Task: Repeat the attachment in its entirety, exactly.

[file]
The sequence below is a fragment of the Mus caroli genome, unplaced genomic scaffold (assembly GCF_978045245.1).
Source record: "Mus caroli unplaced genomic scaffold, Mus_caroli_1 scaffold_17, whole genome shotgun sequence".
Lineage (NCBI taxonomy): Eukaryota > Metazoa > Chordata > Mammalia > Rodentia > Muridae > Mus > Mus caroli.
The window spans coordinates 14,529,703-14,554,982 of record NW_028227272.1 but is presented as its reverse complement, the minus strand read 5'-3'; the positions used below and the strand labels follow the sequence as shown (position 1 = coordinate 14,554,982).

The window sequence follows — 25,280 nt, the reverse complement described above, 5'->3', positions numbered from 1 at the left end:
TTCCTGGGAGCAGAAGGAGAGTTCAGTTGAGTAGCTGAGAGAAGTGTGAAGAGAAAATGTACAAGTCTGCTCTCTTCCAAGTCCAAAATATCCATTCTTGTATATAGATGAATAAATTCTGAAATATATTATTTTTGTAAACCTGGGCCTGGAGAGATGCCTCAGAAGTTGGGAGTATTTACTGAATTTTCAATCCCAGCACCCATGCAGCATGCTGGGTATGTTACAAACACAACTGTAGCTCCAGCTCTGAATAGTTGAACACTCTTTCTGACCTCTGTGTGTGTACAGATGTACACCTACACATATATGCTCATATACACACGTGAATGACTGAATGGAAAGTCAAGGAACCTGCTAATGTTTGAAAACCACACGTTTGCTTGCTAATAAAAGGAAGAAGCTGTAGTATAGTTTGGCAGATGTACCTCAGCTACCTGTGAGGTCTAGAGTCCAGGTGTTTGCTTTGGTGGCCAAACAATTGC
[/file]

The sequence below is a fragment of the Mus caroli genome, unplaced genomic scaffold (assembly GCF_978045245.1).
Source record: "Mus caroli unplaced genomic scaffold, Mus_caroli_1 scaffold_17, whole genome shotgun sequence".
Lineage (NCBI taxonomy): Eukaryota > Metazoa > Chordata > Mammalia > Rodentia > Muridae > Mus > Mus caroli.
The window spans coordinates 14,529,703-14,554,982 of record NW_028227272.1 but is presented as its reverse complement, the minus strand read 5'-3'; the positions used below and the strand labels follow the sequence as shown (position 1 = coordinate 14,554,982).

The window sequence follows — 25,280 nt, the reverse complement described above, 5'->3', positions numbered from 1 at the left end:
TTCCTGGGAGCAGAAGGAGAGTTCAGTTGAGTAGCTGAGAGAAGTGTGAAGAGAAAATGTACAAGTCTGCTCTCTTCCAAGTCCAAAATATCCATTCTTGTATATAGATGAATAAATTCTGAAATATATTATTTTTGTAAACCTGGGCCTGGAGAGATGCCTCAGAAGTTGGGAGTATTTACTGAATTTTCAATCCCAGCACCCATGCAGCATGCTGGGTATGTTACAAACACAACTGTAGCTCCAGCTCTGAATAGTTGAACACTCTTTCTGACCTCTGTGTGTGTACAGATGTACACCTACACATATATGCTCATATACACACGTGAATGACTGAATGGAAAGTCAAGGAACCTGCTAATGTTTGAAAACCACACGTTTGCTTGCTAATAAAAGGAAGAAGCTGTAGTATAGTTTGGCAGATGTACCTCAGCTACCTGTGAGGTCTAGAGTCCAGGTGTTTGCTTTGGTGGCCAAACAATTGC